WASHINGTON - Government officials in Iowa are going to the U.S. Supreme Court in their battle with Bank One Corp. over regulating automated teller machines operated by national banks.
State Attorney General Tom Miller and Banking Superintendent Holmes Foster said they asked the justices in a filing Wednesday to overturn a lower court decision that one of Iowa's restrictive ATM laws does not apply to national banks.
Although the court fight began in 1997 as a dispute over whether Bank One could place ATMs in retail stores, it has expanded into a question about the legality of another Iowa statute that bans ATM surcharges.
Specifically, a three-judge panel of the U.S. Court of Appeals for the Eighth Circuit in St. Louis ruled in September that federal law pre-empts a state law barring banks without branches in Iowa from operating ATMs there. If upheld, that would mean Bank One could locate their machines in Sears, Roebuck and Co. stores as they originally intended. But Iowa officials and state-chartered banks fear the decision could lead to the undoing of the separate state Electronic Funds Transfer Act, which prohibits banks from imposing fees on noncustomers who use their ATMs.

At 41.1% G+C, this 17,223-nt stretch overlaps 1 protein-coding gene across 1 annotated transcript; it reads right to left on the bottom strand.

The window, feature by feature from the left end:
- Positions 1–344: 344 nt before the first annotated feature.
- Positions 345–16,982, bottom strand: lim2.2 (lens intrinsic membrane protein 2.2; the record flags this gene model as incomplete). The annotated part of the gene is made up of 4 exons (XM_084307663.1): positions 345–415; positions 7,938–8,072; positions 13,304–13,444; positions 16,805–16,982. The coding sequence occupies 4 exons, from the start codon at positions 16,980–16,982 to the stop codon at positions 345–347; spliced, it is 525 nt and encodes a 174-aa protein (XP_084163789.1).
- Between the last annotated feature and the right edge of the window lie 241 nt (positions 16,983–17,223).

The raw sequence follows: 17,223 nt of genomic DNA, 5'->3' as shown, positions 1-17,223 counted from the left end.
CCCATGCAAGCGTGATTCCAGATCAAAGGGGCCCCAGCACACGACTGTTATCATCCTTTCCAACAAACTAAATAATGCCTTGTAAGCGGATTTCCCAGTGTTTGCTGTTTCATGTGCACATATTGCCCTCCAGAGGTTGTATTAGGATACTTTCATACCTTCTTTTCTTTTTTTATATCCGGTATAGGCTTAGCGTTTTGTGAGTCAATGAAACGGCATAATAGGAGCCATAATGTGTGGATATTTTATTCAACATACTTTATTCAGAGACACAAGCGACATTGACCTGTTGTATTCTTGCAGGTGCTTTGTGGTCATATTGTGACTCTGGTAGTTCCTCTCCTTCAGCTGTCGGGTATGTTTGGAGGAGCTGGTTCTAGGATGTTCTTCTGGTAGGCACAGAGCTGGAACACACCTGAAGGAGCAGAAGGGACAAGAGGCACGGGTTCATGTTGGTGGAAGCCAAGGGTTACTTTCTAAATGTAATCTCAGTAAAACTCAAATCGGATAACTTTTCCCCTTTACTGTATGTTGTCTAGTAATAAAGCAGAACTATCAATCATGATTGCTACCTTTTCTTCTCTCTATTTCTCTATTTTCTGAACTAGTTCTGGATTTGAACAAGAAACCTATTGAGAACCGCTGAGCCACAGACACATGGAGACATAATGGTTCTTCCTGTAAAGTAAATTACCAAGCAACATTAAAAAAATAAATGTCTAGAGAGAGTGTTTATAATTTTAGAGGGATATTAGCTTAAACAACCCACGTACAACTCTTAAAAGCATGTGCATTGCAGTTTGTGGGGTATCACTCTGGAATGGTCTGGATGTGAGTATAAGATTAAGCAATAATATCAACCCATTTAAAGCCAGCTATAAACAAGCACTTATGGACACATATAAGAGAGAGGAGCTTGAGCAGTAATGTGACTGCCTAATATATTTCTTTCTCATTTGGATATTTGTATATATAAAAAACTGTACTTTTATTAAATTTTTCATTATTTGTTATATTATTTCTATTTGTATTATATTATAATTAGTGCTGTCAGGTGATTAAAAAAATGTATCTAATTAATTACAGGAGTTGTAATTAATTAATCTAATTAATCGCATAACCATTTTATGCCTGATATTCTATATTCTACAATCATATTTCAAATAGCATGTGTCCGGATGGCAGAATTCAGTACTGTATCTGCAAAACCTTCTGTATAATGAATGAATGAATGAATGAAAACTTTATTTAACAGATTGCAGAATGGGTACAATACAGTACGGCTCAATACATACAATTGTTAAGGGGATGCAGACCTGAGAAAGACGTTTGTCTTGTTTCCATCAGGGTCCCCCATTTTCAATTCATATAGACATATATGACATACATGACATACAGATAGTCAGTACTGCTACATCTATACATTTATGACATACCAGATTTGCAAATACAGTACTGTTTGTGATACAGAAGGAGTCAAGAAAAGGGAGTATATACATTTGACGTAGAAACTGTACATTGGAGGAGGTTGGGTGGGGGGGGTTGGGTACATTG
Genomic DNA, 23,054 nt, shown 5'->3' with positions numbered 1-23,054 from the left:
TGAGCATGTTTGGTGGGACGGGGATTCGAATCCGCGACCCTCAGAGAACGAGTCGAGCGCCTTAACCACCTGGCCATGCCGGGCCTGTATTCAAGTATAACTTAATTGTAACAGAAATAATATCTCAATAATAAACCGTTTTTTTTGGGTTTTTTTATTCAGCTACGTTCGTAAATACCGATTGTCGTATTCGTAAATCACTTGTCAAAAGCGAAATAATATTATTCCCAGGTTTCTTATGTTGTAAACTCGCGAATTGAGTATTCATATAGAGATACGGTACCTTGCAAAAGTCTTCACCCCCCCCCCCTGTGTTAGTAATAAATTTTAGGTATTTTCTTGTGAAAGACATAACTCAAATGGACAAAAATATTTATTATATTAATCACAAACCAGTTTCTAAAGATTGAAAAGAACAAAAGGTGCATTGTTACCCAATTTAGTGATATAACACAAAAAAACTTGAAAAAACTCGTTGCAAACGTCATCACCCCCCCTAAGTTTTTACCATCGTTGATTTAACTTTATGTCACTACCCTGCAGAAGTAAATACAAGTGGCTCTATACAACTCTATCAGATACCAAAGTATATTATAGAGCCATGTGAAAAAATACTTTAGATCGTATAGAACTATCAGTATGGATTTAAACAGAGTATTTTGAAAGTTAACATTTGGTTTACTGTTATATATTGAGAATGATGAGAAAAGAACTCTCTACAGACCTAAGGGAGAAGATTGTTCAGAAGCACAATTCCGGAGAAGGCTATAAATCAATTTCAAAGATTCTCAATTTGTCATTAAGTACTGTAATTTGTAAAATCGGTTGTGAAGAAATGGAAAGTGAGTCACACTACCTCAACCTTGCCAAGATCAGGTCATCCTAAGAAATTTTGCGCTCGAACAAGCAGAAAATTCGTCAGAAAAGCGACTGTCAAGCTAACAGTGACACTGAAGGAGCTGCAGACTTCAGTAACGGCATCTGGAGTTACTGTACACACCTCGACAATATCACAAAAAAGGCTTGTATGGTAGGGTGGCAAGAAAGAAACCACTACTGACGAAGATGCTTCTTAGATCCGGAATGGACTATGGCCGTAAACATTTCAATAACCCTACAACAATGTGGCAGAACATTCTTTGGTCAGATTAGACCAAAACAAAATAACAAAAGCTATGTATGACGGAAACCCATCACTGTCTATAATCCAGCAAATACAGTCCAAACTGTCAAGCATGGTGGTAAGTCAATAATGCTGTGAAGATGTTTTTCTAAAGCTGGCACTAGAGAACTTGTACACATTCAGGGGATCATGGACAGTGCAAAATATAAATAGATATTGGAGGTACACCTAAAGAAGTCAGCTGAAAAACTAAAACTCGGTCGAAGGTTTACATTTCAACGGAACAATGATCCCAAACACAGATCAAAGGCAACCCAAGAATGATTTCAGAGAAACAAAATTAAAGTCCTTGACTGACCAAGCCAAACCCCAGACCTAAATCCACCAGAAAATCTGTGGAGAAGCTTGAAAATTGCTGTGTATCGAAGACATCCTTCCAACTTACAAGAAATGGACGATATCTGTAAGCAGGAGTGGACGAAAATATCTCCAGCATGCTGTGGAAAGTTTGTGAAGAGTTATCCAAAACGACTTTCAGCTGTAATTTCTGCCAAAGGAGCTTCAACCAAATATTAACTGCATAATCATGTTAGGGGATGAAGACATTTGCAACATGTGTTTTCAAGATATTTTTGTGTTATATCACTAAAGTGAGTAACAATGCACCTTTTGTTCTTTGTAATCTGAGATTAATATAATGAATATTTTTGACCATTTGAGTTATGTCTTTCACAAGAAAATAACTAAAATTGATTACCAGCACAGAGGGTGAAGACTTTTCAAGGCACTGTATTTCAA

"We are asking the court to uphold Iowa's law that requires universal ATM access without surcharges to all cardholders in the state, no matter who controls the ATM machine," Mr. Miller said.
Besides threatening state consumer protection laws, the appeals court ruling would harm the dual charter system by exempting national banks - but not state-charted banks - from restrictions on ATM operations, Mr. Miller said.
"We argue there should be competitive equality between all financial institutions, and that national banks such as Bank One are merely seeking to tilt the playing field in their favor," Mr. Miller said.
"If the sweeping conclusion of the Eighth Circuit leads to dismantling all state regulations as they apply to national banks - including bans on ATM fees and surcharges - then competitive equality will stop short of the doorsteps of small banks in rural states like Iowa."
Iowa officials are basing their case on a provision in the federal Electronic Funds Transfer Act that, they say, protects state laws that go beyond it. A U.S. district court judge in Des Moines supported a similar argument, but the appeals court panel sided with Bank One and the full appeals court refused to reconsider.